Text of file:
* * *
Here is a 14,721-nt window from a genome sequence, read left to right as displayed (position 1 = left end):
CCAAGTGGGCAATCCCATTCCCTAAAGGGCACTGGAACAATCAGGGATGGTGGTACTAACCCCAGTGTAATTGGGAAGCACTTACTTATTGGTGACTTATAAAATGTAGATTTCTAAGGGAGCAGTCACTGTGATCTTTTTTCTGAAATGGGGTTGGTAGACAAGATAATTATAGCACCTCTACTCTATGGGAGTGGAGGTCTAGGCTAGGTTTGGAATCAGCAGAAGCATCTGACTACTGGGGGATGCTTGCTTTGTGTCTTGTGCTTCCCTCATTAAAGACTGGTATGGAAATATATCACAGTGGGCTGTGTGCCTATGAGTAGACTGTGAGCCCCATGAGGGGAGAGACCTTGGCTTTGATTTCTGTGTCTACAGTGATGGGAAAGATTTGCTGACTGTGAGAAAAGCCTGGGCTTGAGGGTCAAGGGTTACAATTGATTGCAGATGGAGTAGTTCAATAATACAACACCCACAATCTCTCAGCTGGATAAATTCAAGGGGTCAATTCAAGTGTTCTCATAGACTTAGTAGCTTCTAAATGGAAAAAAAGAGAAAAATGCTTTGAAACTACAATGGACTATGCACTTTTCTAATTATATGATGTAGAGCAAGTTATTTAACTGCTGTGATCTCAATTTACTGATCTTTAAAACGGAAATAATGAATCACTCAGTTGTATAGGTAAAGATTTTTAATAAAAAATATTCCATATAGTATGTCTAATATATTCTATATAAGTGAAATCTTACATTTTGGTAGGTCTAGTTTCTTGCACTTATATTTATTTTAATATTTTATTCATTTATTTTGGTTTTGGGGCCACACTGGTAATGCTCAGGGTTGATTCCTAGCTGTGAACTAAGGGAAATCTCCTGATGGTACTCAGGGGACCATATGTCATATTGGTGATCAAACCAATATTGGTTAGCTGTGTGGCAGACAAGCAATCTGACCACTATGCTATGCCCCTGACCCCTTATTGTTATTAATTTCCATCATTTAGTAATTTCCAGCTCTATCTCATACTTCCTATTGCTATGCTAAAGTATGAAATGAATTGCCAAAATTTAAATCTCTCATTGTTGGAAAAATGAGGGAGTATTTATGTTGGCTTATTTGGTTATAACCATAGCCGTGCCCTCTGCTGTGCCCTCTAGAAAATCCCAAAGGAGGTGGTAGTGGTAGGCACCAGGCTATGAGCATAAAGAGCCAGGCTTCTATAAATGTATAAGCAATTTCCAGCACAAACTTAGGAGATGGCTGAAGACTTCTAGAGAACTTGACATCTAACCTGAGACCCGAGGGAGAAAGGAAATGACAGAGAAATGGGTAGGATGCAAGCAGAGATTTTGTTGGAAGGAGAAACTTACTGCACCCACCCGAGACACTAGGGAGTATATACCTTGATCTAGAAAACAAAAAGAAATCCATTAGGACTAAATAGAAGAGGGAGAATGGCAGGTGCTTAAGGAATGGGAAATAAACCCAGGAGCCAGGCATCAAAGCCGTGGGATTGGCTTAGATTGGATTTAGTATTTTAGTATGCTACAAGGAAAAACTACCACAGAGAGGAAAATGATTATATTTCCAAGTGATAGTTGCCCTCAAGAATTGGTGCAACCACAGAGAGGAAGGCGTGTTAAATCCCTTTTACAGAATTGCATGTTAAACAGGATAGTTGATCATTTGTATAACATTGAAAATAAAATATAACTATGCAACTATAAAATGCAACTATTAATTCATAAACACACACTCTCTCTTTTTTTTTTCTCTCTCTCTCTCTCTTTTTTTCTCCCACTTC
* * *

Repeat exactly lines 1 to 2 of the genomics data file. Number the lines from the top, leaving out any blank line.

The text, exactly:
Here is a 14,721-nt window from a genome sequence, read left to right as displayed (position 1 = left end):
CCAAGTGGGCAATCCCATTCCCTAAAGGGCACTGGAACAATCAGGGATGGTGGTACTAACCCCAGTGTAATTGGGAAGCACTTACTTATTGGTGACTTATAAAATGTAGATTTCTAAGGGAGCAGTCACTGTGATCTTTTTTCTGAAATGGGGTTGGTAGACAAGATAATTATAGCACCTCTACTCTATGGGAGTGGAGGTCTAGGCTAGGTTTGGAATCAGCAGAAGCATCTGACTACTGGGGGATGCTTGCTTTGTGTCTTGTGCTTCCCTCATTAAAGACTGGTATGGAAATATATCACAGTGGGCTGTGTGCCTATGAGTAGACTGTGAGCCCCATGAGGGGAGAGACCTTGGCTTTGATTTCTGTGTCTACAGTGATGGGAAAGATTTGCTGACTGTGAGAAAAGCCTGGGCTTGAGGGTCAAGGGTTACAATTGATTGCAGATGGAGTAGTTCAATAATACAACACCCACAATCTCTCAGCTGGATAAATTCAAGGGGTCAATTCAAGTGTTCTCATAGACTTAGTAGCTTCTAAATGGAAAAAAAGAGAAAAATGCTTTGAAACTACAATGGACTATGCACTTTTCTAATTATATGATGTAGAGCAAGTTATTTAACTGCTGTGATCTCAATTTACTGATCTTTAAAACGGAAATAATGAATCACTCAGTTGTATAGGTAAAGATTTTTAATAAAAAATATTCCATATAGTATGTCTAATATATTCTATATAAGTGAAATCTTACATTTTGGTAGGTCTAGTTTCTTGCACTTATATTTATTTTAATATTTTATTCATTTATTTTGGTTTTGGGGCCACACTGGTAATGCTCAGGGTTGATTCCTAGCTGTGAACTAAGGGAAATCTCCTGATGGTACTCAGGGGACCATATGTCATATTGGTGATCAAACCAATATTGGTTAGCTGTGTGGCAGACAAGCAATCTGACCACTATGCTATGCCCCTGACCCCTTATTGTTATTAATTTCCATCATTTAGTAATTTCCAGCTCTATCTCATACTTCCTATTGCTATGCTAAAGTATGAAATGAATTGCCAAAATTTAAATCTCTCATTGTTGGAAAAATGAGGGAGTATTTATGTTGGCTTATTTGGTTATAACCATAGCCGTGCCCTCTGCTGTGCCCTCTAGAAAATCCCAAAGGAGGTGGTAGTGGTAGGCACCAGGCTATGAGCATAAAGAGCCAGGCTTCTATAAATGTATAAGCAATTTCCAGCACAAACTTAGGAGATGGCTGAAGACTTCTAGAGAACTTGACATCTAACCTGAGACCCGAGGGAGAAAGGAAATGACAGAGAAATGGGTAGGATGCAAGCAGAGATTTTGTTGGAAGGAGAAACTTACTGCACCCACCCGAGACACTAGGGAGTATATACCTTGATCTAGAAAACAAAAAGAAATCCATTAGGACTAAATAGAAGAGGGAGAATGGCAGGTGCTTAAGGAATGGGAAATAAACCCAGGAGCCAGGCATCAAAGCCGTGGGATTGGCTTAGATTGGATTTAGTATTTTAGTATGCTACAAGGAAAAACTACCACAGAGAGGAAAATGATTATATTTCCAAGTGATAGTTGCCCTCAAGAATTGGTGCAACCACAGAGAGGAAGGCGTGTTAAATCCCTTTTACAGAATTGCATGTTAAACAGGATAGTTGATCATTTGTATAACATTGAAAATAAAATATAACTATGCAACTATAAAATGCAACTATTAATTCATAAACACACACTCTCTCTTTTTTTTTTCTCTCTCTCTCTCTCTTTTTTTCTCCCACTTC